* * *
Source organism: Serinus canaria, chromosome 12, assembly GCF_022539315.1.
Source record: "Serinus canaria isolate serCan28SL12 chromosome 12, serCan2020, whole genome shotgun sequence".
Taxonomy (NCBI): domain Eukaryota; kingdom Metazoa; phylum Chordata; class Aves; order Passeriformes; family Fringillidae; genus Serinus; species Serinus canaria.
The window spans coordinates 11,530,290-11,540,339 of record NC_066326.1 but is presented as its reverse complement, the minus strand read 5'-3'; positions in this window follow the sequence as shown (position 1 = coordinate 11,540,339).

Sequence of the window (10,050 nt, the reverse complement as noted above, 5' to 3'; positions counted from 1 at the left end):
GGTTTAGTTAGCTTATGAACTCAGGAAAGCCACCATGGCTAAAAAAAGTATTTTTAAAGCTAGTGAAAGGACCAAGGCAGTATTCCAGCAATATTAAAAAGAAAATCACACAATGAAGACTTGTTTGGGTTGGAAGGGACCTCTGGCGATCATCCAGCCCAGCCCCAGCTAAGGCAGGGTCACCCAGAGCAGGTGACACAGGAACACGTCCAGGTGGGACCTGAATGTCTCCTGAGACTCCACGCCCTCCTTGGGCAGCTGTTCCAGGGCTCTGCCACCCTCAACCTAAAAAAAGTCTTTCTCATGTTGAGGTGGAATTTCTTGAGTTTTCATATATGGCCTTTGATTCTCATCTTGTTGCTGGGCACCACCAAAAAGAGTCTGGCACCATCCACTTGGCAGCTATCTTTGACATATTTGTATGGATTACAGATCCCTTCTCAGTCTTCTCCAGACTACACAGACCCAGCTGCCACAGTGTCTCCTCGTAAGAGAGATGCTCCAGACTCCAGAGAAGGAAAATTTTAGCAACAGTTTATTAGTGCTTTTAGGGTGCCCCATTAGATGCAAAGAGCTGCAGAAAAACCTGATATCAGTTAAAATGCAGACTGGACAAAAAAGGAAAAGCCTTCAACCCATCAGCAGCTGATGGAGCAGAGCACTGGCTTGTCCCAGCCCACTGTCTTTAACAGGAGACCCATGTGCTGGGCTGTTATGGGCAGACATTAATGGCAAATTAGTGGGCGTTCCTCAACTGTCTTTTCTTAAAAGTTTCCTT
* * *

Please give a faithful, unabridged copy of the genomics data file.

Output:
Source organism: Serinus canaria, chromosome 12, assembly GCF_022539315.1.
Source record: "Serinus canaria isolate serCan28SL12 chromosome 12, serCan2020, whole genome shotgun sequence".
Taxonomy (NCBI): domain Eukaryota; kingdom Metazoa; phylum Chordata; class Aves; order Passeriformes; family Fringillidae; genus Serinus; species Serinus canaria.
The window spans coordinates 11,530,290-11,540,339 of record NC_066326.1 but is presented as its reverse complement, the minus strand read 5'-3'; positions in this window follow the sequence as shown (position 1 = coordinate 11,540,339).

Sequence of the window (10,050 nt, the reverse complement as noted above, 5' to 3'; positions counted from 1 at the left end):
GGTTTAGTTAGCTTATGAACTCAGGAAAGCCACCATGGCTAAAAAAAGTATTTTTAAAGCTAGTGAAAGGACCAAGGCAGTATTCCAGCAATATTAAAAAGAAAATCACACAATGAAGACTTGTTTGGGTTGGAAGGGACCTCTGGCGATCATCCAGCCCAGCCCCAGCTAAGGCAGGGTCACCCAGAGCAGGTGACACAGGAACACGTCCAGGTGGGACCTGAATGTCTCCTGAGACTCCACGCCCTCCTTGGGCAGCTGTTCCAGGGCTCTGCCACCCTCAACCTAAAAAAAGTCTTTCTCATGTTGAGGTGGAATTTCTTGAGTTTTCATATATGGCCTTTGATTCTCATCTTGTTGCTGGGCACCACCAAAAAGAGTCTGGCACCATCCACTTGGCAGCTATCTTTGACATATTTGTATGGATTACAGATCCCTTCTCAGTCTTCTCCAGACTACACAGACCCAGCTGCCACAGTGTCTCCTCGTAAGAGAGATGCTCCAGACTCCAGAGAAGGAAAATTTTAGCAACAGTTTATTAGTGCTTTTAGGGTGCCCCATTAGATGCAAAGAGCTGCAGAAAAACCTGATATCAGTTAAAATGCAGACTGGACAAAAAAGGAAAAGCCTTCAACCCATCAGCAGCTGATGGAGCAGAGCACTGGCTTGTCCCAGCCCACTGTCTTTAACAGGAGACCCATGTGCTGGGCTGTTATGGGCAGACATTAATGGCAAATTAGTGGGCGTTCCTCAACTGTCTTTTCTTAAAAGTTTCCTT